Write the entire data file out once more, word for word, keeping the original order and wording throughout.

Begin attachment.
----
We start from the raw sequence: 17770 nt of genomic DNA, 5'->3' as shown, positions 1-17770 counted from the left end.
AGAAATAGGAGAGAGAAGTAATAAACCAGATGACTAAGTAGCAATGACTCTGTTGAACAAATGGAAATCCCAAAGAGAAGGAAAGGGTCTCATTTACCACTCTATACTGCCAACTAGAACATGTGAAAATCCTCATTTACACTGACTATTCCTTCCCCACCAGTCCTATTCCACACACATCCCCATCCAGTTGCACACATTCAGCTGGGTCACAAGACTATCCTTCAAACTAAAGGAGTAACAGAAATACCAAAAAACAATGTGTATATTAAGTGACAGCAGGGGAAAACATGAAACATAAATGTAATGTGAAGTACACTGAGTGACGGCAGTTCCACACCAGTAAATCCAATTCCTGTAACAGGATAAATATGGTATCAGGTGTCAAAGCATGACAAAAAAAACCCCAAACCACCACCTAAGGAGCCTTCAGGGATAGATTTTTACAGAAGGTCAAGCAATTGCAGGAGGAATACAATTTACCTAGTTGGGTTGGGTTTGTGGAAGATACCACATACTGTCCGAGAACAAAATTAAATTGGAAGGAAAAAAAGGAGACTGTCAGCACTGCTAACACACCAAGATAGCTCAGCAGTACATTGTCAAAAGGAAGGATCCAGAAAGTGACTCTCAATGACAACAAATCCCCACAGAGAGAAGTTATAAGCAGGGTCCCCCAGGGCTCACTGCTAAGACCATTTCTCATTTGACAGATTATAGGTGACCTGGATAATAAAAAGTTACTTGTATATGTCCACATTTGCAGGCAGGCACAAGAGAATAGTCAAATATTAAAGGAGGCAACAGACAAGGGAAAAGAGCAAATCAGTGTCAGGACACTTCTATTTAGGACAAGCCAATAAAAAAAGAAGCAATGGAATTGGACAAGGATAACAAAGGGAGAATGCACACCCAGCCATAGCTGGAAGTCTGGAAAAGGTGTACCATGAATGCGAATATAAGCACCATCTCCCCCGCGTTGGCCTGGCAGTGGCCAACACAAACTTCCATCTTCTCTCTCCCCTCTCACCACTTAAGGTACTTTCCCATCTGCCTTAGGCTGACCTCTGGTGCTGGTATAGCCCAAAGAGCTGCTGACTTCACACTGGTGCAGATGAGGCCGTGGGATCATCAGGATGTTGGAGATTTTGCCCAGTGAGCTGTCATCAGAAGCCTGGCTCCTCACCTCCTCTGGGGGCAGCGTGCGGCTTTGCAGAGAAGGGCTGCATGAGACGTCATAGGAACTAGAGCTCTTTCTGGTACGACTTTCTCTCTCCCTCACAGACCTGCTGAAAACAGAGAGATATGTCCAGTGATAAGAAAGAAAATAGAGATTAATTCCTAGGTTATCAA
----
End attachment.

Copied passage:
We start from the raw sequence: 17770 nt of genomic DNA, 5'->3' as shown, positions 1-17770 counted from the left end.
AGAAATAGGAGAGAGAAGTAATAAACCAGATGACTAAGTAGCAATGACTCTGTTGAACAAATGGAAATCCCAAAGAGAAGGAAAGGGTCTCATTTACCACTCTATACTGCCAACTAGAACATGTGAAAATCCTCATTTACACTGACTATTCCTTCCCCACCAGTCCTATTCCACACACATCCCCATCCAGTTGCACACATTCAGCTGGGTCACAAGACTATCCTTCAAACTAAAGGAGTAACAGAAATACCAAAAAACAATGTGTATATTAAGTGACAGCAGGGGAAAACATGAAACATAAATGTAATGTGAAGTACACTGAGTGACGGCAGTTCCACACCAGTAAATCCAATTCCTGTAACAGGATAAATATGGTATCAGGTGTCAAAGCATGACAAAAAAAACCCCAAACCACCACCTAAGGAGCCTTCAGGGATAGATTTTTACAGAAGGTCAAGCAATTGCAGGAGGAATACAATTTACCTAGTTGGGTTGGGTTTGTGGAAGATACCACATACTGTCCGAGAACAAAATTAAATTGGAAGGAAAAAAAGGAGACTGTCAGCACTGCTAACACACCAAGATAGCTCAGCAGTACATTGTCAAAAGGAAGGATCCAGAAAGTGACTCTCAATGACAACAAATCCCCACAGAGAGAAGTTATAAGCAGGGTCCCCCAGGGCTCACTGCTAAGACCATTTCTCATTTGACAGATTATAGGTGACCTGGATAATAAAAAGTTACTTGTATATGTCCACATTTGCAGGCAGGCACAAGAGAATAGTCAAATATTAAAGGAGGCAACAGACAAGGGAAAAGAGCAAATCAGTGTCAGGACACTTCTATTTAGGACAAGCCAATAAAAAAAGAAGCAATGGAATTGGACAAGGATAACAAAGGGAGAATGCACACCCAGCCATAGCTGGAAGTCTGGAAAAGGTGTACCATGAATGCGAATATAAGCACCATCTCCCCCGCGTTGGCCTGGCAGTGGCCAACACAAACTTCCATCTTCTCTCTCCCCTCTCACCACTTAAGGTACTTTCCCATCTGCCTTAGGCTGACCTCTGGTGCTGGTATAGCCCAAAGAGCTGCTGACTTCACACTGGTGCAGATGAGGCCGTGGGATCATCAGGATGTTGGAGATTTTGCCCAGTGAGCTGTCATCAGAAGCCTGGCTCCTCACCTCCTCTGGGGGCAGCGTGCGGCTTTGCAGAGAAGGGCTGCATGAGACGTCATAGGAACTAGAGCTCTTTCTGGTACGACTTTCTCTCTCCCTCACAGACCTGCTGAAAACAGAGAGATATGTCCAGTGATAAGAAAGAAAATAGAGATTAATTCCTAGGTTATCAA